In our current time of widespread “shelter in place” orders, heading out for a neighborhood walk or jog is among the few available forms of exercise. With relatively high volumes of sidewalk traffic, and a desire to maintain appropriate social distances, many people find it necessary to divert from the sidewalk and walk or run, at least temporarily, in the roadway. People on foot have ample right of way protections on sidewalks and when using marked or unmarked crosswalks. However, when they veer into the roadway, their rights with respect to other modes diminish significantly.
ORS 814.070, entitled “Improper position upon or improperly proceeding along highway,” is a pedestrian-equivalent to Oregon’s “mandatory side path law” for bicyclists. Just as ORS 814.420 requires bicyclists to use a bicycle lane when one is available (subject to several important exceptions), ORS 814.070 prohibits people on foot from “tak[ing] a position upon or proceed[ing] along and upon the roadway where there is an adjacent usable sidewalk or shoulder.” Of course, in the age of mandatory 6 foot buffers between sidewalk users, a pedestrian using the roadway could argue that the sidewalk was not “usable” because it was occupied by another (potentially virus-carrying) person. However, even if that pedestrian is legally entitled to be in the roadway, ORS 814.040 requires, when outside of marked or unmarked crosswalks, that they “yield the right of way to all vehicles upon the roadway.” In other words, while pedestrians enjoy significant right of way protections on the sidewalk and in crosswalks, when otherwise travelling in the roadway they must yield to vehicles, including cars and bicycles.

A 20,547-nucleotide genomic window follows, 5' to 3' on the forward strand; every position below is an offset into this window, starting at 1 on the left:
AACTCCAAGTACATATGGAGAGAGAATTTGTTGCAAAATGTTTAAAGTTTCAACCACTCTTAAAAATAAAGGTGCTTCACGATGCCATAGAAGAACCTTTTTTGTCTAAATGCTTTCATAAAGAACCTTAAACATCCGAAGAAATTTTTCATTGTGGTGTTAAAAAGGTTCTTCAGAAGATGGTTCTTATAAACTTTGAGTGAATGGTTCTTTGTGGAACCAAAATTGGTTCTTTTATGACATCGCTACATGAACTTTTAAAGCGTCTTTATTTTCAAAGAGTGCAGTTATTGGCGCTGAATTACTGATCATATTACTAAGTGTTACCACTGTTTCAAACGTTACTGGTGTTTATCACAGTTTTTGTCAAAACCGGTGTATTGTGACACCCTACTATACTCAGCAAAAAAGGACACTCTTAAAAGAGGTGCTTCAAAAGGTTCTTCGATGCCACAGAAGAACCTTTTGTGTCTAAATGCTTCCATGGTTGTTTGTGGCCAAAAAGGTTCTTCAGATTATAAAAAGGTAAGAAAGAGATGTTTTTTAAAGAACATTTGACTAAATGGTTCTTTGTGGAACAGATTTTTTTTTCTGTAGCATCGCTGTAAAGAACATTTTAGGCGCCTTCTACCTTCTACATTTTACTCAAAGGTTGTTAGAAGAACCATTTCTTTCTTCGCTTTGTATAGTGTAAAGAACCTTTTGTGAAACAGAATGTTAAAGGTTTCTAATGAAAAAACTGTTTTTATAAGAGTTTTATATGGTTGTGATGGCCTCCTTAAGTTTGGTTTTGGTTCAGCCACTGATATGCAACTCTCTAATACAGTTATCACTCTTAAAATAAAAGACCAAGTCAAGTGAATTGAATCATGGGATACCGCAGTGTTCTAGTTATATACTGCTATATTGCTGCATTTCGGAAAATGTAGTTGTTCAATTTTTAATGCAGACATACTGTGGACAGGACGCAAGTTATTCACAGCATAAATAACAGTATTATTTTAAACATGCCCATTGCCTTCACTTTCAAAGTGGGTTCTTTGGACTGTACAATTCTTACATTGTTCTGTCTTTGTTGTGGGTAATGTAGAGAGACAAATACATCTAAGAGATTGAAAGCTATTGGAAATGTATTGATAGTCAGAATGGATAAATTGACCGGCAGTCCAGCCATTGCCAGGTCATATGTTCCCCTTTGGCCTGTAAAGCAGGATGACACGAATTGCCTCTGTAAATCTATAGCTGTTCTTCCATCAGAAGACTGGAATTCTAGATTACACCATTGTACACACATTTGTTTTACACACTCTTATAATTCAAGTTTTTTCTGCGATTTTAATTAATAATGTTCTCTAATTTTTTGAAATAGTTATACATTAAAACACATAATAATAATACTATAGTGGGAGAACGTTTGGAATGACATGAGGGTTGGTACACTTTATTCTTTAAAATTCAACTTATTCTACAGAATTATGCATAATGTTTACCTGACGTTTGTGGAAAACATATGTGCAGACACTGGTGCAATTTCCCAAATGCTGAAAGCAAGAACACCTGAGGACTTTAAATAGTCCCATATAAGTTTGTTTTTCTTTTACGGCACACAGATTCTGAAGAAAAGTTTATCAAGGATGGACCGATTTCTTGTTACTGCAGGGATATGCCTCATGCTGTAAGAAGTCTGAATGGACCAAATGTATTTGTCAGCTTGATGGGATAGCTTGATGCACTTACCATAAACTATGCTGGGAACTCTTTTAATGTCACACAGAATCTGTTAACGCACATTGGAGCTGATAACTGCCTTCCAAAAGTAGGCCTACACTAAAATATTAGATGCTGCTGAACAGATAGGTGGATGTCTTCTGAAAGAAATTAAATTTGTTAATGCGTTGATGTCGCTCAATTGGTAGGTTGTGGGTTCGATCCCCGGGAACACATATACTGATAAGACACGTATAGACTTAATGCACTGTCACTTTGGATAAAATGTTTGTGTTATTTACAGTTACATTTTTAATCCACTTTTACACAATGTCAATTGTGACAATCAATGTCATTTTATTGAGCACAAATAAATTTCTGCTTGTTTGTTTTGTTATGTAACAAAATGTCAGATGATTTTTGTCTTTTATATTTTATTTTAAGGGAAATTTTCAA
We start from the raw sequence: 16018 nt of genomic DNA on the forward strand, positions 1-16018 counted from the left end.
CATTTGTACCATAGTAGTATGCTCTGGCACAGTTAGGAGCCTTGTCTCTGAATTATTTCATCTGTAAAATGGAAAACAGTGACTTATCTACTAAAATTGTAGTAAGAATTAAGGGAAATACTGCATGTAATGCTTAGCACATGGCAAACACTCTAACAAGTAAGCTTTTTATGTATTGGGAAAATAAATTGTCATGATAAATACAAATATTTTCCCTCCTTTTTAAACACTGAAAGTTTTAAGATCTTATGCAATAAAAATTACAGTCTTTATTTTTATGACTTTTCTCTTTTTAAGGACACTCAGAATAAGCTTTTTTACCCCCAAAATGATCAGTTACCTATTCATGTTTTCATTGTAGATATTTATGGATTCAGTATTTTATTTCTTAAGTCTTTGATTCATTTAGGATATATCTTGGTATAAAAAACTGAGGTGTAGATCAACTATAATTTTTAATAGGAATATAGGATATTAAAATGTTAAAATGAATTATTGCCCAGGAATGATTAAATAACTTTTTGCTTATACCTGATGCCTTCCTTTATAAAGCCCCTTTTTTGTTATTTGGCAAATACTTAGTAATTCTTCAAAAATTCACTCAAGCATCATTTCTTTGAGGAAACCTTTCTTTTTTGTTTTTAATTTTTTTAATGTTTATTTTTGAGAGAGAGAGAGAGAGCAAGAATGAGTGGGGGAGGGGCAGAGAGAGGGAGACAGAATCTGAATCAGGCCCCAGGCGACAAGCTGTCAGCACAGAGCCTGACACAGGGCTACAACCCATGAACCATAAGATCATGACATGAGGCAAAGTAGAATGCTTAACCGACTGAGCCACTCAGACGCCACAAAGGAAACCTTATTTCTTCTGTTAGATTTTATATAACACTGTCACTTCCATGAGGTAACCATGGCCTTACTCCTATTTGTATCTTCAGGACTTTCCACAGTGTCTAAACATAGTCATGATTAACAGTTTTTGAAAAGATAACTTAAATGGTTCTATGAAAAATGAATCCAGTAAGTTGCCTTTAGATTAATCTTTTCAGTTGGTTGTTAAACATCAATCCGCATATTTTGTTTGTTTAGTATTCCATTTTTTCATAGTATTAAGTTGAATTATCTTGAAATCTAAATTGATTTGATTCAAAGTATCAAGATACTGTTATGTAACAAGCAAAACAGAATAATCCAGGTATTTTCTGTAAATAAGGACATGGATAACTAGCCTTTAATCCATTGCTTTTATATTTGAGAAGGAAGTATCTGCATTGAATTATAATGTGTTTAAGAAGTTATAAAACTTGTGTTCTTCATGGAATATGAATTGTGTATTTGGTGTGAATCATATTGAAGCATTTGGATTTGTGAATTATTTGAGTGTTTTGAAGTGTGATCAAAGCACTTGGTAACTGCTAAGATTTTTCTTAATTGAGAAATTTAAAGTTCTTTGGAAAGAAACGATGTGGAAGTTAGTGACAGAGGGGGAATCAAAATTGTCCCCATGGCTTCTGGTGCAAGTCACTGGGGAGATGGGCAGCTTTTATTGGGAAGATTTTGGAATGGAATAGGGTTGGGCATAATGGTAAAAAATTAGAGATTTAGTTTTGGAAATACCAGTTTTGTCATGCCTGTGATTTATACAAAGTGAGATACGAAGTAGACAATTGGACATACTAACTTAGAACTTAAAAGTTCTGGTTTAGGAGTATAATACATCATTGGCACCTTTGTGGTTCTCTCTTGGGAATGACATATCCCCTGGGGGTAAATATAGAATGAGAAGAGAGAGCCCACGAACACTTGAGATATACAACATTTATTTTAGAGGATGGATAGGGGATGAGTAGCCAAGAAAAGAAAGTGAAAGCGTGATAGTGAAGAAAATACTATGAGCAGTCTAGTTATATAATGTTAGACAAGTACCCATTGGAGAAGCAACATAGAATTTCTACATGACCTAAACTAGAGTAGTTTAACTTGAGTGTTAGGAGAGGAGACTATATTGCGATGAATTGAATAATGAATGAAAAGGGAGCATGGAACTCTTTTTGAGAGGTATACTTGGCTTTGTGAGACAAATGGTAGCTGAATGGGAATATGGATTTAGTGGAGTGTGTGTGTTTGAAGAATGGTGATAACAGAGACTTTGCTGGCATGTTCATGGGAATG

Fortunately, in many parts of Portland, motor vehicle traffic is light, making compliance with Oregon law while in the roadway relatively straightforward. However, in the city’s denser areas, or on streets with high vehicle traffic volumes, pedestrians forced to use the roadway face additional risk of injury without legal recourse.